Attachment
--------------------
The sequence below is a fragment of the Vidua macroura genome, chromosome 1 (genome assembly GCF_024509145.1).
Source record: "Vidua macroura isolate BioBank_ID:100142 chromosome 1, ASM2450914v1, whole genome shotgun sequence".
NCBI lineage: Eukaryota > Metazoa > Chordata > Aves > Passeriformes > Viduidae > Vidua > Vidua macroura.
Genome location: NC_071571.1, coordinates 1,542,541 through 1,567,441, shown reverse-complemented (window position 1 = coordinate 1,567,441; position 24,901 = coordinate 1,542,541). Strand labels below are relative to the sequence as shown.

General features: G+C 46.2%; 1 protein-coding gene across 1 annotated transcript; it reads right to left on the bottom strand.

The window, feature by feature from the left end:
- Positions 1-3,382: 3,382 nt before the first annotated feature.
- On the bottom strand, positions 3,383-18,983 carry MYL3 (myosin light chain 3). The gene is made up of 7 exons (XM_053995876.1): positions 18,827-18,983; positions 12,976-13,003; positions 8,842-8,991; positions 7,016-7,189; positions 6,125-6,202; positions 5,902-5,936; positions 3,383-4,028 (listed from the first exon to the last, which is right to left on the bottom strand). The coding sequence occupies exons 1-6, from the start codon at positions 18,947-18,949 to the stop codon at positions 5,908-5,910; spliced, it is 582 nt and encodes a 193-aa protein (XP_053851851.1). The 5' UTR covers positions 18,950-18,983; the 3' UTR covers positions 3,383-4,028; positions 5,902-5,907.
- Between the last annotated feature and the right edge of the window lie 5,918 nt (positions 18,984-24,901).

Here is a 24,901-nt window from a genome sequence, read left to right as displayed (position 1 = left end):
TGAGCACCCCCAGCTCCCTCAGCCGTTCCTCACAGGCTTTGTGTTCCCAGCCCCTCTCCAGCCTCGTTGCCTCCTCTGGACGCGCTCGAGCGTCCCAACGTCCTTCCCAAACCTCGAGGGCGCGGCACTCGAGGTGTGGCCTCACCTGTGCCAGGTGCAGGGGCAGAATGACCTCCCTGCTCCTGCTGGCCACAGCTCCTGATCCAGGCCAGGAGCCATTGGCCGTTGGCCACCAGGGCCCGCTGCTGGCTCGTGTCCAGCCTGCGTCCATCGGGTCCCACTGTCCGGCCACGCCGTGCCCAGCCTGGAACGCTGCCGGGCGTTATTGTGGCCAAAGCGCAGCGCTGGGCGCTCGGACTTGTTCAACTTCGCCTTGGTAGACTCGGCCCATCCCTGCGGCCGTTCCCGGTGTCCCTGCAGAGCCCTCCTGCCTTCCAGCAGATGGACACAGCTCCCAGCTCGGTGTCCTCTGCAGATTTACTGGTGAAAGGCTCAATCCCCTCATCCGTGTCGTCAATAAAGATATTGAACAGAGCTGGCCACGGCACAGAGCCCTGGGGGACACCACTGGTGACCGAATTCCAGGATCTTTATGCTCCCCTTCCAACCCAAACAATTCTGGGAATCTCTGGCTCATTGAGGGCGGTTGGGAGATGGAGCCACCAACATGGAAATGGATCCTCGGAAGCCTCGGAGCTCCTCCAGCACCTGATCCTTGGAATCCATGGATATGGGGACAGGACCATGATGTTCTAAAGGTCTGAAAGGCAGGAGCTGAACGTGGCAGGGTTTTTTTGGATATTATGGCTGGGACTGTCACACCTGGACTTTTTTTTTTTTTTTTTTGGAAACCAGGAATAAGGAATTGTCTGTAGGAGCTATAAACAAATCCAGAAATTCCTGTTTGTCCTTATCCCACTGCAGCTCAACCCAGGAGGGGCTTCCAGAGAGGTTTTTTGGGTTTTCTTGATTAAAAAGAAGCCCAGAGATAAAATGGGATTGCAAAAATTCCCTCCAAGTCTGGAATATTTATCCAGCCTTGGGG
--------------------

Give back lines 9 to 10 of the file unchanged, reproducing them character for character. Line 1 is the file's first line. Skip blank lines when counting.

- Between the last annotated feature and the right edge of the window lie 5,918 nt (positions 18,984-24,901).

Here is a 24,901-nt window from a genome sequence, read left to right as displayed (position 1 = left end):